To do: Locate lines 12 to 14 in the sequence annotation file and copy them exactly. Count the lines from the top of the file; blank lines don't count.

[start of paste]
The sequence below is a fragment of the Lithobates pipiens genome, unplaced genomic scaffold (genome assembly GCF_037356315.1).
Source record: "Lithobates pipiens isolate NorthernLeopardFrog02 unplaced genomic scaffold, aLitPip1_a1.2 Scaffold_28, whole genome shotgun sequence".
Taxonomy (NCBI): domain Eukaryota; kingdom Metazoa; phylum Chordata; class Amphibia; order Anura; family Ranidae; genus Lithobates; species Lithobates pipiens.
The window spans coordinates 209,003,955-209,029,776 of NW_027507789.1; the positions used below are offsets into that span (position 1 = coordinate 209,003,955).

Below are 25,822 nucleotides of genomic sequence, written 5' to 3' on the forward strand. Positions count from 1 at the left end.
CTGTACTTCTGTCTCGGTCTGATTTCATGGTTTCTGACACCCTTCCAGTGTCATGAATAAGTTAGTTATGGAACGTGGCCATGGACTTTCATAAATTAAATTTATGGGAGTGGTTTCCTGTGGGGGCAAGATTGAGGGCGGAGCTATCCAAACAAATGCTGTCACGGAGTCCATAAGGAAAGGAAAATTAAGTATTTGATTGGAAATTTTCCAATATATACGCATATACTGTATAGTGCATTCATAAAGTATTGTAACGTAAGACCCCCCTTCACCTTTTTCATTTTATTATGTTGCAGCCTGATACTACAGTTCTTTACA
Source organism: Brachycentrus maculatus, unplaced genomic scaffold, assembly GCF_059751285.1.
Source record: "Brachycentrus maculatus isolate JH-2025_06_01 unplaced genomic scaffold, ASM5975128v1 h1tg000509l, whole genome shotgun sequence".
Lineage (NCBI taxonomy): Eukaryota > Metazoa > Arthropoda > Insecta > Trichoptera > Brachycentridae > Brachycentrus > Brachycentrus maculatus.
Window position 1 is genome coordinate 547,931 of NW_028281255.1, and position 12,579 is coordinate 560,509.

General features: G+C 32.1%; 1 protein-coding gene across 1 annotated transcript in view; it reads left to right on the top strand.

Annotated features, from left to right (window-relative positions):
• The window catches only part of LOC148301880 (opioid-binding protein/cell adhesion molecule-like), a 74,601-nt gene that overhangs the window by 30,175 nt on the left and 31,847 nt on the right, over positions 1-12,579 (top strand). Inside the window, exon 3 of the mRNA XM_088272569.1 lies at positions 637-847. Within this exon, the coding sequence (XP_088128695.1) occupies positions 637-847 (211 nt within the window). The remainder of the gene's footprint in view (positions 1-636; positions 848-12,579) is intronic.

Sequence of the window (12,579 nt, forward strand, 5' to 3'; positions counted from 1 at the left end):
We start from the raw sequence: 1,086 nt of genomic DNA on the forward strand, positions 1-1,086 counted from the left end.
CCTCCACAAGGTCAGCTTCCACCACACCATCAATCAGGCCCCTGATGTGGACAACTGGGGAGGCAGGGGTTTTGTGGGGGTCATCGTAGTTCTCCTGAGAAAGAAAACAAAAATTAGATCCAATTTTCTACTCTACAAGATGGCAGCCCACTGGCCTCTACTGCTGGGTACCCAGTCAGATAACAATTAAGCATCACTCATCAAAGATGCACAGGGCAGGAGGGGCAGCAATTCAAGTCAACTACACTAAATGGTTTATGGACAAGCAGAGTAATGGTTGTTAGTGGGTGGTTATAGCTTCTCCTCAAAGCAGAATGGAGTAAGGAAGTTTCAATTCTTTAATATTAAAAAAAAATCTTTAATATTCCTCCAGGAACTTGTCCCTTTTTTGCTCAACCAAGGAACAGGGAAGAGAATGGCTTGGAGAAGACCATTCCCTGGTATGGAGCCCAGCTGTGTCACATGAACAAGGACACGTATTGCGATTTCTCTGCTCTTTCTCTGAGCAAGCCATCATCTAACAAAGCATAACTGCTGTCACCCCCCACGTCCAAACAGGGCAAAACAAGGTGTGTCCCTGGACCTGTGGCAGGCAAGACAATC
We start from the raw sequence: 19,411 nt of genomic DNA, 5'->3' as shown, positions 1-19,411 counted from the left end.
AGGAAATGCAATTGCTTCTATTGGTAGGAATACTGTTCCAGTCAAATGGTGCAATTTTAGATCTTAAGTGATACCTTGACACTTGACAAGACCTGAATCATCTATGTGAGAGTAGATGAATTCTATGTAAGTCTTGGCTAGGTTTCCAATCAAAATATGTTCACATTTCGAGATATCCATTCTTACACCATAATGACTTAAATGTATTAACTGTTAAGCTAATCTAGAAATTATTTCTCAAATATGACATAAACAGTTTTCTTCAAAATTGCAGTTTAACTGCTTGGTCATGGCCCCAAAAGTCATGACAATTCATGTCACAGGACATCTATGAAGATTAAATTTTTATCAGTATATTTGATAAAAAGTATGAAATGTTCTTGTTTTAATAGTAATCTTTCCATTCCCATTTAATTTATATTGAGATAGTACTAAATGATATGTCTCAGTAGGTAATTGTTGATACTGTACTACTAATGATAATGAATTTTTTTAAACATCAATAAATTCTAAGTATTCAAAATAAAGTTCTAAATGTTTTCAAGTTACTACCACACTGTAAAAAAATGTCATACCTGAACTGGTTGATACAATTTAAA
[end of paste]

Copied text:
Annotated features, from left to right (window-relative positions):
• The window catches only part of LOC148301880 (opioid-binding protein/cell adhesion molecule-like), a 74,601-nt gene that overhangs the window by 30,175 nt on the left and 31,847 nt on the right, over positions 1-12,579 (top strand). Inside the window, exon 3 of the mRNA XM_088272569.1 lies at positions 637-847. Within this exon, the coding sequence (XP_088128695.1) occupies positions 637-847 (211 nt within the window). The remainder of the gene's footprint in view (positions 1-636; positions 848-12,579) is intronic.

Sequence of the window (12,579 nt, forward strand, 5' to 3'; positions counted from 1 at the left end):